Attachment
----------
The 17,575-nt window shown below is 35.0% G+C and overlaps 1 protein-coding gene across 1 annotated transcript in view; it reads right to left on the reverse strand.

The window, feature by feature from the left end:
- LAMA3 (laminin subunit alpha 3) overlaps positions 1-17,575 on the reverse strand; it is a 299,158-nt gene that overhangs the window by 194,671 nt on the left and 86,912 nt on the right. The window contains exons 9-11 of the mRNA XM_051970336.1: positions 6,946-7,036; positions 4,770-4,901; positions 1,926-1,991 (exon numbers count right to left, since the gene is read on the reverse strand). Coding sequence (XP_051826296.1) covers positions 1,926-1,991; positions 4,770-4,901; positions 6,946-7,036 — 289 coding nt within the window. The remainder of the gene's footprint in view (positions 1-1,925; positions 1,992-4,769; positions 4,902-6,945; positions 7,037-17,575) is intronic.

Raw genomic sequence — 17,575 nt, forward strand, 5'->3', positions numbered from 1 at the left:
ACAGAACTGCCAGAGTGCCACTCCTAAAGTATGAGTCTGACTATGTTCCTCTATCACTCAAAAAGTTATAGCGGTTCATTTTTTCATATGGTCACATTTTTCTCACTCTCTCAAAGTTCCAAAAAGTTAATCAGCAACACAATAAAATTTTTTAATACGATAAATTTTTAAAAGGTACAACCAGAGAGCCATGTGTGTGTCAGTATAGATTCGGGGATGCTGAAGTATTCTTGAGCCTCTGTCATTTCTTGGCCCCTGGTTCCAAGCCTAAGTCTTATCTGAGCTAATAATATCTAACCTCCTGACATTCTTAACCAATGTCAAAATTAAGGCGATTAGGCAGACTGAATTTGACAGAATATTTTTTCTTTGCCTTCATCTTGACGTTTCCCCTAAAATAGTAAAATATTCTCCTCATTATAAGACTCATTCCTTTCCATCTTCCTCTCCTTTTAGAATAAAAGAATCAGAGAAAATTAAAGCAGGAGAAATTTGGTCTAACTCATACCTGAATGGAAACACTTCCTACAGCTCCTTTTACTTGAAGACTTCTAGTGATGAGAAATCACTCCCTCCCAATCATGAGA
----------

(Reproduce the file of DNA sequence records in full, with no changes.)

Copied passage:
The 17,575-nt window shown below is 35.0% G+C and overlaps 1 protein-coding gene across 1 annotated transcript in view; it reads right to left on the reverse strand.

The window, feature by feature from the left end:
- LAMA3 (laminin subunit alpha 3) overlaps positions 1-17,575 on the reverse strand; it is a 299,158-nt gene that overhangs the window by 194,671 nt on the left and 86,912 nt on the right. The window contains exons 9-11 of the mRNA XM_051970336.1: positions 6,946-7,036; positions 4,770-4,901; positions 1,926-1,991 (exon numbers count right to left, since the gene is read on the reverse strand). Coding sequence (XP_051826296.1) covers positions 1,926-1,991; positions 4,770-4,901; positions 6,946-7,036 — 289 coding nt within the window. The remainder of the gene's footprint in view (positions 1-1,925; positions 1,992-4,769; positions 4,902-6,945; positions 7,037-17,575) is intronic.

Raw genomic sequence — 17,575 nt, forward strand, 5'->3', positions numbered from 1 at the left:
ACAGAACTGCCAGAGTGCCACTCCTAAAGTATGAGTCTGACTATGTTCCTCTATCACTCAAAAAGTTATAGCGGTTCATTTTTTCATATGGTCACATTTTTCTCACTCTCTCAAAGTTCCAAAAAGTTAATCAGCAACACAATAAAATTTTTTAATACGATAAATTTTTAAAAGGTACAACCAGAGAGCCATGTGTGTGTCAGTATAGATTCGGGGATGCTGAAGTATTCTTGAGCCTCTGTCATTTCTTGGCCCCTGGTTCCAAGCCTAAGTCTTATCTGAGCTAATAATATCTAACCTCCTGACATTCTTAACCAATGTCAAAATTAAGGCGATTAGGCAGACTGAATTTGACAGAATATTTTTTCTTTGCCTTCATCTTGACGTTTCCCCTAAAATAGTAAAATATTCTCCTCATTATAAGACTCATTCCTTTCCATCTTCCTCTCCTTTTAGAATAAAAGAATCAGAGAAAATTAAAGCAGGAGAAATTTGGTCTAACTCATACCTGAATGGAAACACTTCCTACAGCTCCTTTTACTTGAAGACTTCTAGTGATGAGAAATCACTCCCTCCCAATCATGAGA